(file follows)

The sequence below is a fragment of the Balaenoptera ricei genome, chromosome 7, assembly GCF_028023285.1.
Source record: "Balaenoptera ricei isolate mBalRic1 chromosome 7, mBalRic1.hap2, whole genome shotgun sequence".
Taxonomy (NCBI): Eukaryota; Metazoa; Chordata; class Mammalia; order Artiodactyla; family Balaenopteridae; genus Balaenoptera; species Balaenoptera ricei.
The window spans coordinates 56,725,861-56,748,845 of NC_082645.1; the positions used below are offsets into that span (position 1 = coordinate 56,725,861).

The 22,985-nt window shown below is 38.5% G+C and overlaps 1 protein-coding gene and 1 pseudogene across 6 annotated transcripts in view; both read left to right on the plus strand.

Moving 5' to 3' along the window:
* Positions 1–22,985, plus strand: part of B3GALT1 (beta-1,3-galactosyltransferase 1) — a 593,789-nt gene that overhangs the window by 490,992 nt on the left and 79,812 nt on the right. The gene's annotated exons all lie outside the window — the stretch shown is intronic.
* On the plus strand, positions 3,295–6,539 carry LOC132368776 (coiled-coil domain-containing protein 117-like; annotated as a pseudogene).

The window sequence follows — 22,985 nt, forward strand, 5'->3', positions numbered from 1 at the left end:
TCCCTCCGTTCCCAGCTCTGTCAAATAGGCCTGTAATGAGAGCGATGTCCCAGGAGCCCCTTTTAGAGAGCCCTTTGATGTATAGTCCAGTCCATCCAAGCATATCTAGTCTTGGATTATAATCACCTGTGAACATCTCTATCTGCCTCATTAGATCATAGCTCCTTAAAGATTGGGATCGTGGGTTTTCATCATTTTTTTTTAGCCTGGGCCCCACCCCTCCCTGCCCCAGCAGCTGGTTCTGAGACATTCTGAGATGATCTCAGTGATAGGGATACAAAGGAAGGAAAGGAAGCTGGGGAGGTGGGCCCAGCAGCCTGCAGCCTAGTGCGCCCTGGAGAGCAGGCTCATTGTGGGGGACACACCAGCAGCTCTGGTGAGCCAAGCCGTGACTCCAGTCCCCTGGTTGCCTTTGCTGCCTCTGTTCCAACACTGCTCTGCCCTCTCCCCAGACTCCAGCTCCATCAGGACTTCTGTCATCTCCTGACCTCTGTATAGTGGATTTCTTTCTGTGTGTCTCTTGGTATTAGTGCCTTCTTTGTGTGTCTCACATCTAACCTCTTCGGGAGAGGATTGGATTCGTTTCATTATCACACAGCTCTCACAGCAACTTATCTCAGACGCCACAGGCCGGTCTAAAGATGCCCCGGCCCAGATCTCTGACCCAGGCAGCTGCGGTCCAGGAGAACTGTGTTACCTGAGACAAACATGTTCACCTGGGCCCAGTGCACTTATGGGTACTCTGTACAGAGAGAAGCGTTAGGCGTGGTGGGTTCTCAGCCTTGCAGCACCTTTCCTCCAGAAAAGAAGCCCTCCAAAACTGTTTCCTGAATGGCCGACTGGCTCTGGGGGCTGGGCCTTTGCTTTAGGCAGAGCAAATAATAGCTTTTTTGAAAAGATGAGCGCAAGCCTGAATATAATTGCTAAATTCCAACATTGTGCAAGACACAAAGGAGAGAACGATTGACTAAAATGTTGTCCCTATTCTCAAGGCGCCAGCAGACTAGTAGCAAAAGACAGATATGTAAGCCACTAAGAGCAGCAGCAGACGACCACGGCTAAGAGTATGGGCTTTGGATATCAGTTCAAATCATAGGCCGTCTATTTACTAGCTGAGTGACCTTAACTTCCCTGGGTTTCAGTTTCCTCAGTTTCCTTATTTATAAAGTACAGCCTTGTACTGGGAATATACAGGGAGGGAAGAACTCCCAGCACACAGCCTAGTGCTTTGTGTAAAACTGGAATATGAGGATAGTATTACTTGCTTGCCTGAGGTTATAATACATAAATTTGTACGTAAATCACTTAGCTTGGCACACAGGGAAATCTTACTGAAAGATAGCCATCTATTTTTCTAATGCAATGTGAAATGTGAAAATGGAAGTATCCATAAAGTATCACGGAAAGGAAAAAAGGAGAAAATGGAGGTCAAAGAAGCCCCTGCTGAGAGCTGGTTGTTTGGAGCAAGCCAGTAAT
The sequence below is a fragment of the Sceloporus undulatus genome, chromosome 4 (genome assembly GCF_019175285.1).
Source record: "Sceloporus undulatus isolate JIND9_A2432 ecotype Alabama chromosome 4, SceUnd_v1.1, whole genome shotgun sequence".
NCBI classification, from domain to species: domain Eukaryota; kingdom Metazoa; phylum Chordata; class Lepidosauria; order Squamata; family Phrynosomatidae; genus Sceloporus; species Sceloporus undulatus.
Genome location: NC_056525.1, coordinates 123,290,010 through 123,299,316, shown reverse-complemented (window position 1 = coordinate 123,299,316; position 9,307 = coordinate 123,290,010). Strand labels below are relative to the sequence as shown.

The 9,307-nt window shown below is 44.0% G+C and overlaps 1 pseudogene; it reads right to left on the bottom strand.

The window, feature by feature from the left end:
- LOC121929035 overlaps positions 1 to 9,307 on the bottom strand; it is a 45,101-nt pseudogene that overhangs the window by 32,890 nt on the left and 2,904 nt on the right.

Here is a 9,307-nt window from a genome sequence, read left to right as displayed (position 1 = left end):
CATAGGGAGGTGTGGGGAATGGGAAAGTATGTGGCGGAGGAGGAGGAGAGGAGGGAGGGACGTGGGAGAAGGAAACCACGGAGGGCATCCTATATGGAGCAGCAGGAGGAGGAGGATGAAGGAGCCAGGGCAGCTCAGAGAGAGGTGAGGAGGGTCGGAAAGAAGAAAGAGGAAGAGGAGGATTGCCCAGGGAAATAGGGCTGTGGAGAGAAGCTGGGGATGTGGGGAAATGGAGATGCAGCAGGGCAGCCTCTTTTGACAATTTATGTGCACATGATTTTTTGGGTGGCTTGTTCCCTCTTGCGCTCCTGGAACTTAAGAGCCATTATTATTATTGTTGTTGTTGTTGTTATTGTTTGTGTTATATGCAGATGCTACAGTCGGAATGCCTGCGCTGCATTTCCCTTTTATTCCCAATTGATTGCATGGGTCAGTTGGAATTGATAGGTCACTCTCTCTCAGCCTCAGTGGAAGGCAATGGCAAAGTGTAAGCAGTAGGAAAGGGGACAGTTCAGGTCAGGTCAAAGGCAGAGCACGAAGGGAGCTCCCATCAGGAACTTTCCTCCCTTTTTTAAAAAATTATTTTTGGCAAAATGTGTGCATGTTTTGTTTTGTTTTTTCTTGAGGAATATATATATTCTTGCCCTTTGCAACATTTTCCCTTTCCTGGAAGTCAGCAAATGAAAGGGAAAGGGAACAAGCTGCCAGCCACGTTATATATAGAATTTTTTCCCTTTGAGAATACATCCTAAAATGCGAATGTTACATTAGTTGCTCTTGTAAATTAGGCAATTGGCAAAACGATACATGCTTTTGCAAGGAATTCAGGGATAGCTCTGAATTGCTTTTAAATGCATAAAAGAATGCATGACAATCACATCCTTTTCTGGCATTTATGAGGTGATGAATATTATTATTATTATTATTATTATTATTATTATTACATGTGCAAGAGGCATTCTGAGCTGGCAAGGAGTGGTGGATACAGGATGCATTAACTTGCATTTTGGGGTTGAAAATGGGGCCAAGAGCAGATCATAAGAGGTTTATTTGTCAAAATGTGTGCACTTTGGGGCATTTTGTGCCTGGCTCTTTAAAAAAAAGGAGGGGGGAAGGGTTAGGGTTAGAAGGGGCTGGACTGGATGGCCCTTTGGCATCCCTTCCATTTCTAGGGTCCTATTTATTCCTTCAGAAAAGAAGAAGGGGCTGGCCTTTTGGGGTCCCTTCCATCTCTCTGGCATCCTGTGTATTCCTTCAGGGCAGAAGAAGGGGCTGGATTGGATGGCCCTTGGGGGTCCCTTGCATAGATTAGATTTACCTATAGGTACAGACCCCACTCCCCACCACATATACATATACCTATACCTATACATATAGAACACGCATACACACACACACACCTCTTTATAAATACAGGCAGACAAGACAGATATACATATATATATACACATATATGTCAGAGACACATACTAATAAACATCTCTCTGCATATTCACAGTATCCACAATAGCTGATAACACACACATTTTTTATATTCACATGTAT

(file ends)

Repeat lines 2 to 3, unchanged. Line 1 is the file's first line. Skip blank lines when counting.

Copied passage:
Source record: "Balaenoptera ricei isolate mBalRic1 chromosome 7, mBalRic1.hap2, whole genome shotgun sequence".
Taxonomy (NCBI): Eukaryota; Metazoa; Chordata; class Mammalia; order Artiodactyla; family Balaenopteridae; genus Balaenoptera; species Balaenoptera ricei.